Residency A diplomatic office of the British Government established in the provinces and regions considered part of, or under the influence of, British India. and adopted by Lorimer in the Persian Gulf Historically used by the British to refer to the sea area between the Arabian Peninsula and Iran. Often referred to as The Gulf or the Arabian Gulf. Gazetteer. Sir Percy
probably had the Gazetteer with him, but on the above point he would hardly W
needed to consult it. In any case he is positive that the Anglo-Turkish Blue Line of
1913 was never mentioned, and is of opinion that any view which he expressed
incidentally and ex tempore could not reasonably be regarded as the official
pronouncement of the Hasa-Qatar boundary contemplated in our first treaty with Ibn
Saud (December 1915) in which it figured as one of those to be " hereafter
determined." Moreover, Sir Percy Cox states that he informed both Ibn Saud
Major Holmes that His Majesty's Government ought to be consulted before
concession was granted.
and
4. Sir Percy said that in these circumstances it seemed to him that His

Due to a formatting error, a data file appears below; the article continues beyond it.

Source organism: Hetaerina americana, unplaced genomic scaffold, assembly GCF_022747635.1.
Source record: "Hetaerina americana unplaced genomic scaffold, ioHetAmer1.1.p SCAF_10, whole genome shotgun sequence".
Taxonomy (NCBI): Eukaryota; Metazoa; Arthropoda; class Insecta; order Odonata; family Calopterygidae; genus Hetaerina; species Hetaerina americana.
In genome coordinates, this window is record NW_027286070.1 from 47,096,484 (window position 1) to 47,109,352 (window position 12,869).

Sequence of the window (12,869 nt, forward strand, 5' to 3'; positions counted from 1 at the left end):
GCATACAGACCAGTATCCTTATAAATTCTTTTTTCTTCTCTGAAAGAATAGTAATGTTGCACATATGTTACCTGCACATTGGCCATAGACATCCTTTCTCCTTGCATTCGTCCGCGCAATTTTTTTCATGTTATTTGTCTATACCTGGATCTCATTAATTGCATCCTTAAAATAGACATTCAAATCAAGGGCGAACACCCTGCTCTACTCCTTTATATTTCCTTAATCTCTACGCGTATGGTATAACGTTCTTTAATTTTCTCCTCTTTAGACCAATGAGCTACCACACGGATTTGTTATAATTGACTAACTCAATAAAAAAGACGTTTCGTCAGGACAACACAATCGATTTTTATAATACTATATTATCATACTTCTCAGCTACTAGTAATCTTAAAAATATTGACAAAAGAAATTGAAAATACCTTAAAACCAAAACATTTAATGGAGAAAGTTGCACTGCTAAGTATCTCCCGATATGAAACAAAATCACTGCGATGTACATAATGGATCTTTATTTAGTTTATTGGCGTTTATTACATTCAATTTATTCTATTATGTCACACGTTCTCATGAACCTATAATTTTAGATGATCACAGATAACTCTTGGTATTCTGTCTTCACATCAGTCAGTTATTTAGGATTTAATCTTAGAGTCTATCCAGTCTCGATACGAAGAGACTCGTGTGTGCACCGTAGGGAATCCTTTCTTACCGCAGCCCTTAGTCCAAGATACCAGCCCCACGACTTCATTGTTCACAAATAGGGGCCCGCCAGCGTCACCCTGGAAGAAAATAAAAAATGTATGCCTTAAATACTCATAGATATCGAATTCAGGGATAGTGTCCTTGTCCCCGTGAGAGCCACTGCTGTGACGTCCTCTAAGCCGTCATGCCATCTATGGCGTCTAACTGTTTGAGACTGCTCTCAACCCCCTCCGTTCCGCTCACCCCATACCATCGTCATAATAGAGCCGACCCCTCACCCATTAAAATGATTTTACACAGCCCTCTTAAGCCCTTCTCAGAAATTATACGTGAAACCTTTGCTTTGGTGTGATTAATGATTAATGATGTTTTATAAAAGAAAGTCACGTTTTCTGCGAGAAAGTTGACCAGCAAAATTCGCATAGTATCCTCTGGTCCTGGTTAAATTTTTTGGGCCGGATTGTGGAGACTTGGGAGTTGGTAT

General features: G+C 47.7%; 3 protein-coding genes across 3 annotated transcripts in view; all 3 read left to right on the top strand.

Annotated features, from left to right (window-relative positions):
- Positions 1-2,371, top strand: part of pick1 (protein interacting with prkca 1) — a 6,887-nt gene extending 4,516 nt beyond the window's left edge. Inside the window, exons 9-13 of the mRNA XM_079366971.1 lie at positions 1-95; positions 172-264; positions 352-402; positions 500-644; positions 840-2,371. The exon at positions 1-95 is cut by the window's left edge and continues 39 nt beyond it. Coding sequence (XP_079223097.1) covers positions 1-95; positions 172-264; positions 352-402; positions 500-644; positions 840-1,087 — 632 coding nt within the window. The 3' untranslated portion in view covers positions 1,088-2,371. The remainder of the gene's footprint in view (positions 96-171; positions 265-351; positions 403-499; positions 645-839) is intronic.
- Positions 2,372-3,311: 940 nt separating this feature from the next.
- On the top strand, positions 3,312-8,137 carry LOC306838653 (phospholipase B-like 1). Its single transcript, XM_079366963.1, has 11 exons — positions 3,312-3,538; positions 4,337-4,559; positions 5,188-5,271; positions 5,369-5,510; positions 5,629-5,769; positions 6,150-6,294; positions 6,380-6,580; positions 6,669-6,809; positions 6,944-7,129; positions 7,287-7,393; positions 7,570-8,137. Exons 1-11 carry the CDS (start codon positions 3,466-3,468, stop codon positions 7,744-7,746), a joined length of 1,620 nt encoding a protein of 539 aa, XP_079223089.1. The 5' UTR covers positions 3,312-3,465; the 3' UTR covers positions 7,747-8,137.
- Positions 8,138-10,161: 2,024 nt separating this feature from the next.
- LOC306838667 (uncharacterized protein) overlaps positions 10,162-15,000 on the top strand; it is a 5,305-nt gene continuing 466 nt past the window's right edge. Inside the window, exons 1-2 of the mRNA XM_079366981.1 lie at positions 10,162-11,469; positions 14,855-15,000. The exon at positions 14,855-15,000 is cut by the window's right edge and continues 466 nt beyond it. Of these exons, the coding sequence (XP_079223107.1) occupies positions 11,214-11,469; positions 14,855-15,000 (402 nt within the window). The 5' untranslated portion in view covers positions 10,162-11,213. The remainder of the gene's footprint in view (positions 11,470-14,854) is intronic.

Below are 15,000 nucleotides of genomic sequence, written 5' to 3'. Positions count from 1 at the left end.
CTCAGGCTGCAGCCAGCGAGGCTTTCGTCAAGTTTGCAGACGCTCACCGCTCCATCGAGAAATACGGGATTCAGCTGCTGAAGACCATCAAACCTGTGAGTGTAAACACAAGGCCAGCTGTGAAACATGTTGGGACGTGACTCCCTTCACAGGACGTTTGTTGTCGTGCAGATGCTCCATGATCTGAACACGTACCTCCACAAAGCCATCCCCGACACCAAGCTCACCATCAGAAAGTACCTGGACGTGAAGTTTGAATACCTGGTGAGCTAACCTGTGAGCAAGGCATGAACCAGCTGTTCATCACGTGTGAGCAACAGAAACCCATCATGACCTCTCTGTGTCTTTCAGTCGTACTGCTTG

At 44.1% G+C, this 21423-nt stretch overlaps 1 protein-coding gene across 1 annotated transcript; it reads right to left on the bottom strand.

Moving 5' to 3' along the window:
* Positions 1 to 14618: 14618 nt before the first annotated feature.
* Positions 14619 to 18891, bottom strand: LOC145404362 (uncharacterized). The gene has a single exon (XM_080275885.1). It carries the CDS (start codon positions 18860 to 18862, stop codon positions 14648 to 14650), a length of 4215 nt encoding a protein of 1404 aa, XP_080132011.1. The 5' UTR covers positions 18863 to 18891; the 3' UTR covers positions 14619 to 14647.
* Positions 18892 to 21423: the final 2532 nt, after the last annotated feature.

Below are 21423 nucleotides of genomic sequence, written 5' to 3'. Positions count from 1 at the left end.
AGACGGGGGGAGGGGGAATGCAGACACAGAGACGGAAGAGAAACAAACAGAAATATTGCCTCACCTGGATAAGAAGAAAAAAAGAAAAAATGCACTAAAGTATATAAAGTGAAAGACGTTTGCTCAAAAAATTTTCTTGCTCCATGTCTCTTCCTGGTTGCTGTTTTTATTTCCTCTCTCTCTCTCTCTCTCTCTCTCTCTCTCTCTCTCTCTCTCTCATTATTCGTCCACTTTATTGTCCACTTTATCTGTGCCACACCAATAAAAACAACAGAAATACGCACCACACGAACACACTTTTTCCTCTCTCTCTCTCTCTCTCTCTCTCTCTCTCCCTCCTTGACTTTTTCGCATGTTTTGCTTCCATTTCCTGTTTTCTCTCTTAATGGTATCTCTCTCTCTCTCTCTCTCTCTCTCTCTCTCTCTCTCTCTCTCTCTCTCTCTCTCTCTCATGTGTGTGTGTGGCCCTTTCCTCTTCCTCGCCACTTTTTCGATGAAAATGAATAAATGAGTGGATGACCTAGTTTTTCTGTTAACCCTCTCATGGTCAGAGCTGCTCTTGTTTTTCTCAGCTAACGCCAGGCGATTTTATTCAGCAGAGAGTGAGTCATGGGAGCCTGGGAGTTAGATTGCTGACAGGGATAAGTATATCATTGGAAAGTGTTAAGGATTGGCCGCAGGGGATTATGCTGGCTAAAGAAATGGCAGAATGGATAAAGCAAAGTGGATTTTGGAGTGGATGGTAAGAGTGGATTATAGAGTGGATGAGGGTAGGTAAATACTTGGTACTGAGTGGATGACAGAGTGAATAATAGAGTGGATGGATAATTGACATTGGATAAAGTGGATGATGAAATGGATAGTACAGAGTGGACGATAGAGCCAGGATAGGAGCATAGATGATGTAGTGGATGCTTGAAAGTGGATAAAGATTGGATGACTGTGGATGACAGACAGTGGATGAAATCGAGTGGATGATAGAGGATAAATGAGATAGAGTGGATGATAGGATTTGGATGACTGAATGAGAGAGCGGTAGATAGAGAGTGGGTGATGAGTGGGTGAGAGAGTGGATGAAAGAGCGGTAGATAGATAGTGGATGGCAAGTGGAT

Government were entirely free, in so far as the conversations of 1922 were concerned,
to maintain against Ibn Saud the Blue Line of the unratified Anglo-Turkish Convention
of 1913 as the eastern boundary of Nejd.
5. Sir Percy said he was not aware whether either Ibn Saud or the Shaikh
Qatar had ever advanced a definite claim to the ownership of the Barr-al-"
coastal tract, between Zakhnuniyeh and Salwa, but it seemed to him that if occasion
arose in the future for a compromise it would be a reasonable course to assign..
Ibn Saud, in view of his strong position at Ojair close by, that length of coast lin|
with its hinterland, up to the Blue Line. This would have the advantage of leaving
no indeterminate area along the sea-coast.
J. G.L.
India Office The department of the British Government to which the Government of India reported between 1858 and 1947. The successor to the Court of Directors. ,
27th February 1934.

About this item

Content